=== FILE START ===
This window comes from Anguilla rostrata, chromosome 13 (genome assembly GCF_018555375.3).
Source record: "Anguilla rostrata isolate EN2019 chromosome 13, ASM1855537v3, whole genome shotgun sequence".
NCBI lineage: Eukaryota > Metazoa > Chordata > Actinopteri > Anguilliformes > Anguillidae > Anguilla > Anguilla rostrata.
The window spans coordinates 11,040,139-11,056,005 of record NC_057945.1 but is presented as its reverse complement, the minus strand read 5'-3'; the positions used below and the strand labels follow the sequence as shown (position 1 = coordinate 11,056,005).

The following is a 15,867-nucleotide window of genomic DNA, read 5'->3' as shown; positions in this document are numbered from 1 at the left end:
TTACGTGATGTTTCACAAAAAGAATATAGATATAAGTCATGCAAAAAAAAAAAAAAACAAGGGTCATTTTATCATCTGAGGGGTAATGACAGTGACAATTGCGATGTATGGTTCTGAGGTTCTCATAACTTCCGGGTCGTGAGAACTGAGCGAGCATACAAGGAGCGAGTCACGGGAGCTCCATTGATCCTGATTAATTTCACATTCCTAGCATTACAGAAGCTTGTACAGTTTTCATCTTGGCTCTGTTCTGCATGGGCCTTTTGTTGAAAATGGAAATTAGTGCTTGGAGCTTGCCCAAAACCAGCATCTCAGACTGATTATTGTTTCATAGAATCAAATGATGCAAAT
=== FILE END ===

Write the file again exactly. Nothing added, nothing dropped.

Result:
This window comes from Anguilla rostrata, chromosome 13 (genome assembly GCF_018555375.3).
Source record: "Anguilla rostrata isolate EN2019 chromosome 13, ASM1855537v3, whole genome shotgun sequence".
NCBI lineage: Eukaryota > Metazoa > Chordata > Actinopteri > Anguilliformes > Anguillidae > Anguilla > Anguilla rostrata.
The window spans coordinates 11,040,139-11,056,005 of record NC_057945.1 but is presented as its reverse complement, the minus strand read 5'-3'; the positions used below and the strand labels follow the sequence as shown (position 1 = coordinate 11,056,005).

The following is a 15,867-nucleotide window of genomic DNA, read 5'->3' as shown; positions in this document are numbered from 1 at the left end:
TTACGTGATGTTTCACAAAAAGAATATAGATATAAGTCATGCAAAAAAAAAAAAAAACAAGGGTCATTTTATCATCTGAGGGGTAATGACAGTGACAATTGCGATGTATGGTTCTGAGGTTCTCATAACTTCCGGGTCGTGAGAACTGAGCGAGCATACAAGGAGCGAGTCACGGGAGCTCCATTGATCCTGATTAATTTCACATTCCTAGCATTACAGAAGCTTGTACAGTTTTCATCTTGGCTCTGTTCTGCATGGGCCTTTTGTTGAAAATGGAAATTAGTGCTTGGAGCTTGCCCAAAACCAGCATCTCAGACTGATTATTGTTTCATAGAATCAAATGATGCAAAT